Raul's Glider Collection

I have a modest collection of gliders. Actually, I only own one by myself, I am the co-owner of the others. You may find these of interest.

The List

Briegleb BG-12B.

Click here for a view of my BG-12B

Wm. Gus Briegleb's 12th design, this L/D 31:1 wooden sailplane was built in 1968 by Mike Adams (Pik Pacific) and Jim Burk and was featured in the June 1970 Soaring magazine article "Polars of Eight."

The prototype BG-12 flew in 1956 with an enlongated BG-6 fuselage and the BG-12 wing. With it own fuselage, for its time, the BG-12 was quite a high performance and popular homebuilt glider. It came too late to make a lot of an impact because the Phoenix, the first fiberglass sailplane also first flew in 1956.

Click here for another view of my BG-12B

I bought this sailplane in 1985. It is currently having a fiberglass covering applied over the plywood skins.

Bowlus-duPont Albatross II.

Click here for a view of the Albatross I, Don Stevens, Hawley Bowlus, and Dick duPont

Designed by Hawley Bowlus, with the assistance of Martin Schempp (later of Schempp-Hirth Sportflugzeugbau), this is the first true US sailplane. Number 4 of the 4 sailplane Bowlus-duPont "Senior Albatross" Series, the Albatross II was built in 1934 at the Bowlus ranch/factory in San Fernando, California, for Dupont Chemical scion Richard (Dick) duPont.

This (claimed) L/D 30:1 sailplane was used by duPont in the 5th (1934) US Nationals to set the World Distance Record by flying from Harris Hill, in Elmira, New York to within sight of New York City, a distance of 121.6 miles. Also flying it in the 5th Nationals, Lewin Barringer came in 2nd place, behind duPont who flew the remainder of the meet in the Albatross I. In 1935, Barringer set the World Ridge Soaring Record in the Albatross II by flying along the Alleganies for 155.5 miles (coming within a half mile of duPont's 1935 World Distance Record of 156 miles).

Click here for another view of my Albatross

In 1936, the damaged glider was sold to another soaring legend, John K. (Jack) O'Meara, who returned the glider to Bowlus to repair. Repairs done with the fuselage painted blue and the rudder "candy stripped," the Albatross II last flew at the 1939 Western Soaring Championships by Bowlus himself. It remained in his shop until about 1952, when it was sold to Stuart Baxter, who kept it in his garage. In October 1990, Baxter, Steve Lowry, and I made an agreement to own and restore the Albatross II. It is currently undergoing restoration.

Frankfort Cinema IIb, also known as the US Army Air Corps TG-1A.

Click here for a view of my Cinema before restoration

This two-place training glider was built in Joliet, Illinois, and grew out of Stan Corcoran's single-seat Cinema. It was used by the US Army to train glider pilots to fly CG-4s into combat during World War II. This particular glider spent the war at Wright Field in Dayton, Ohio.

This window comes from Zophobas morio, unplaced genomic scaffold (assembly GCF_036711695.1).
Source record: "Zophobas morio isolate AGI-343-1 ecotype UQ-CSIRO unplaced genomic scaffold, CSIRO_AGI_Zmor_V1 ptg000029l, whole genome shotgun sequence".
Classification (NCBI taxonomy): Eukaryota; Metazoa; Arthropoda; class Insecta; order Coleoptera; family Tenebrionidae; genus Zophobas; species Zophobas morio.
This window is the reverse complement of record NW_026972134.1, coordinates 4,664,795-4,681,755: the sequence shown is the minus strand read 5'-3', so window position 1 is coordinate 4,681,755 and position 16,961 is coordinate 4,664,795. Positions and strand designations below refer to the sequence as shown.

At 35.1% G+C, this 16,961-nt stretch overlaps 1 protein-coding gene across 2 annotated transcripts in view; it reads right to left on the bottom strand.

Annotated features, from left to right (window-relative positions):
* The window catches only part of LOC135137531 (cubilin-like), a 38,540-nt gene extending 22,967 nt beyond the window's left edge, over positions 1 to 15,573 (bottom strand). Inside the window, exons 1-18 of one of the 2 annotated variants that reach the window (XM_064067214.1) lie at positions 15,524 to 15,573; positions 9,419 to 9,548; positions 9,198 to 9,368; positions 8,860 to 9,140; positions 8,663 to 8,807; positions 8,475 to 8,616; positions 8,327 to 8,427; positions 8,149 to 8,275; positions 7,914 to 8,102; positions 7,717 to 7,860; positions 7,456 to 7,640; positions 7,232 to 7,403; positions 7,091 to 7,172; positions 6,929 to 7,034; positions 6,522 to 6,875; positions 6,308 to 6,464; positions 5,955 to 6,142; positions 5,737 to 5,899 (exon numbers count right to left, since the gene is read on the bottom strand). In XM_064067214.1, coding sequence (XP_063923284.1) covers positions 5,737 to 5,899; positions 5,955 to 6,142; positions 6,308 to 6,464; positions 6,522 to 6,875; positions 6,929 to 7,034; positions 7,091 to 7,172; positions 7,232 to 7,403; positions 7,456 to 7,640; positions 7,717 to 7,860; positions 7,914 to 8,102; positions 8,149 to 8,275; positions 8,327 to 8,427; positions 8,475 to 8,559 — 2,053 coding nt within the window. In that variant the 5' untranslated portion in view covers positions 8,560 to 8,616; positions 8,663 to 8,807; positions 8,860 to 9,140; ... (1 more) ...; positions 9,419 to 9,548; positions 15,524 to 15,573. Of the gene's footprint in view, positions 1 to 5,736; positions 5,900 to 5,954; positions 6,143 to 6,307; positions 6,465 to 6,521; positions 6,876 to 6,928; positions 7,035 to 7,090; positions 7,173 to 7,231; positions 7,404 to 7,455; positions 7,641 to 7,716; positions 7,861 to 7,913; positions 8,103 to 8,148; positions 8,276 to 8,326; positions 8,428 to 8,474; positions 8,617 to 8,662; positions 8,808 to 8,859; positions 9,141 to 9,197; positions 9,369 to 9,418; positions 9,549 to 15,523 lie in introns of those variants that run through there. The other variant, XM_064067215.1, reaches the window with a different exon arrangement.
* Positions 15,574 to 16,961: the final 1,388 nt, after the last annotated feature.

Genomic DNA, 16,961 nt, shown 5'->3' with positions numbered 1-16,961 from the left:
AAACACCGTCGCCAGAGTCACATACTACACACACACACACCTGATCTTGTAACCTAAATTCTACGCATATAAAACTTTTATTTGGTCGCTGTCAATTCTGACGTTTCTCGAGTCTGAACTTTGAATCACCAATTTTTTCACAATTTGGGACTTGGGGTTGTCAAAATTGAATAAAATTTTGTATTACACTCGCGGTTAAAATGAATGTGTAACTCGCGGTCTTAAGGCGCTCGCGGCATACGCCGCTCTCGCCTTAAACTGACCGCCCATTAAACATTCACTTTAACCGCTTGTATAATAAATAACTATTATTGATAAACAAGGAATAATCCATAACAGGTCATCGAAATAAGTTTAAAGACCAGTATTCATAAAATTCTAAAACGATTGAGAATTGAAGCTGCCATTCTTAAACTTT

Harry Irvine and I bought this glider from Shy Smith in 1992. Prior to that, it has spent the post-war years in the Santa Barbara, California area. Bought surplus by Vern Atkins of Santa Barbara, who bought a total of 10 surplus gliders. It was later sold to a local school teacher who had his high school students restore the glider as a class project in 1974.

Click here for another view of my Cinema

It is currently undergoing a more complete restoration.

Slingsby Type 31 Kirby Cadet Mk. III, also known as the Tandem Tutor.

Click here for a view of my T-31

This ex-RAF glider was built in 1960 by the Slingsby Sailplanes, Ltd., of Kirbymoorside, Yorkshire, England. While flying under the Royal Air Force livery, this glider had 28,000 winch launched 3 minute flights (over 2000 hours).

Click here for another view of my T-31

Purchased by Mike Beach when it was surplused in 1980, it spent the next 14 years continuing to train Air Cadets. In 1994, it was bought by a group of Dutch glider pilots who refirbished it to bring to the International Vintage Sailplane Meet (IVSM) which was being held in 1995 at Harris Hill in Elmira, New York. They wanted to attend the IVSM and have a glider to fly, but the only way they could afford to do it was to sell the glider after the meet. I bought it from them at the IVSM and it currently flies over Southern California.

Click here for a view of my T-31 taking off from Harris Hill

"Soaring flight is the realm of the true birdman, the greatest sport to be found in the air. Here the pilot pits his skill and experience against and with the forces of nature, exulting in triumph if he guesses right, returning shamefully to earth and being forced to start all over again if his guess is wrong." -- C.B. Allen & Lauren D. Lyman, The Wonderful Book of the Air, 1939

Raul Blacksten
PO Box 307
Maywood, CA 90270 USA


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